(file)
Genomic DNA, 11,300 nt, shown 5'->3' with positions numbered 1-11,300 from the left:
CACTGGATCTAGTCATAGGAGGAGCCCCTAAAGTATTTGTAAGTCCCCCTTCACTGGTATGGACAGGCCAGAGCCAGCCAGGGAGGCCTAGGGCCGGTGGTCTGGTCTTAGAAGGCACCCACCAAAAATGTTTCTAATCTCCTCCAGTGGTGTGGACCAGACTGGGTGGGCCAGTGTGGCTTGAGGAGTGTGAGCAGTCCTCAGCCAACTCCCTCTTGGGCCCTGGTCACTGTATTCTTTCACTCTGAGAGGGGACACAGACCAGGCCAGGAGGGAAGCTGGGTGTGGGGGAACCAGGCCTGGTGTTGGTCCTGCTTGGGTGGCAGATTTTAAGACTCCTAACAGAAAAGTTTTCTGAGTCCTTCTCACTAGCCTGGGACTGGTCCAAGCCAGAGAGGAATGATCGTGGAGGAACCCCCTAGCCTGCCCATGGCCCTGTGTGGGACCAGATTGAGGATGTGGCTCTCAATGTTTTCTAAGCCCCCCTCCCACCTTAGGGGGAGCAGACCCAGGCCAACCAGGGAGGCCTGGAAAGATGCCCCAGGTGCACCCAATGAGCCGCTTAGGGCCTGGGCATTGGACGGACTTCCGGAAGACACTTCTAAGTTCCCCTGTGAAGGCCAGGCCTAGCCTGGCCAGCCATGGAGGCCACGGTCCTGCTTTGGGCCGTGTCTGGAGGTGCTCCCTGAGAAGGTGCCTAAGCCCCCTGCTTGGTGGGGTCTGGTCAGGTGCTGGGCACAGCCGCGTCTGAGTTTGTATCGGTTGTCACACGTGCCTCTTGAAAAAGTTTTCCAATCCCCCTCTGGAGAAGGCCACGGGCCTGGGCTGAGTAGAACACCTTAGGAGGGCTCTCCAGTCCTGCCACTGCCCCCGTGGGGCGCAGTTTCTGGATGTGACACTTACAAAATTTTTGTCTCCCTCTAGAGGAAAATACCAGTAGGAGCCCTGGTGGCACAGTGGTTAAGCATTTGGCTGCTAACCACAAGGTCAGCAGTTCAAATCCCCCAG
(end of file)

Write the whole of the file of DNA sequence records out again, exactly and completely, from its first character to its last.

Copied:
Genomic DNA, 11,300 nt, shown 5'->3' with positions numbered 1-11,300 from the left:
CACTGGATCTAGTCATAGGAGGAGCCCCTAAAGTATTTGTAAGTCCCCCTTCACTGGTATGGACAGGCCAGAGCCAGCCAGGGAGGCCTAGGGCCGGTGGTCTGGTCTTAGAAGGCACCCACCAAAAATGTTTCTAATCTCCTCCAGTGGTGTGGACCAGACTGGGTGGGCCAGTGTGGCTTGAGGAGTGTGAGCAGTCCTCAGCCAACTCCCTCTTGGGCCCTGGTCACTGTATTCTTTCACTCTGAGAGGGGACACAGACCAGGCCAGGAGGGAAGCTGGGTGTGGGGGAACCAGGCCTGGTGTTGGTCCTGCTTGGGTGGCAGATTTTAAGACTCCTAACAGAAAAGTTTTCTGAGTCCTTCTCACTAGCCTGGGACTGGTCCAAGCCAGAGAGGAATGATCGTGGAGGAACCCCCTAGCCTGCCCATGGCCCTGTGTGGGACCAGATTGAGGATGTGGCTCTCAATGTTTTCTAAGCCCCCCTCCCACCTTAGGGGGAGCAGACCCAGGCCAACCAGGGAGGCCTGGAAAGATGCCCCAGGTGCACCCAATGAGCCGCTTAGGGCCTGGGCATTGGACGGACTTCCGGAAGACACTTCTAAGTTCCCCTGTGAAGGCCAGGCCTAGCCTGGCCAGCCATGGAGGCCACGGTCCTGCTTTGGGCCGTGTCTGGAGGTGCTCCCTGAGAAGGTGCCTAAGCCCCCTGCTTGGTGGGGTCTGGTCAGGTGCTGGGCACAGCCGCGTCTGAGTTTGTATCGGTTGTCACACGTGCCTCTTGAAAAAGTTTTCCAATCCCCCTCTGGAGAAGGCCACGGGCCTGGGCTGAGTAGAACACCTTAGGAGGGCTCTCCAGTCCTGCCACTGCCCCCGTGGGGCGCAGTTTCTGGATGTGACACTTACAAAATTTTTGTCTCCCTCTAGAGGAAAATACCAGTAGGAGCCCTGGTGGCACAGTGGTTAAGCATTTGGCTGCTAACCACAAGGTCAGCAGTTCAAATCCCCCAG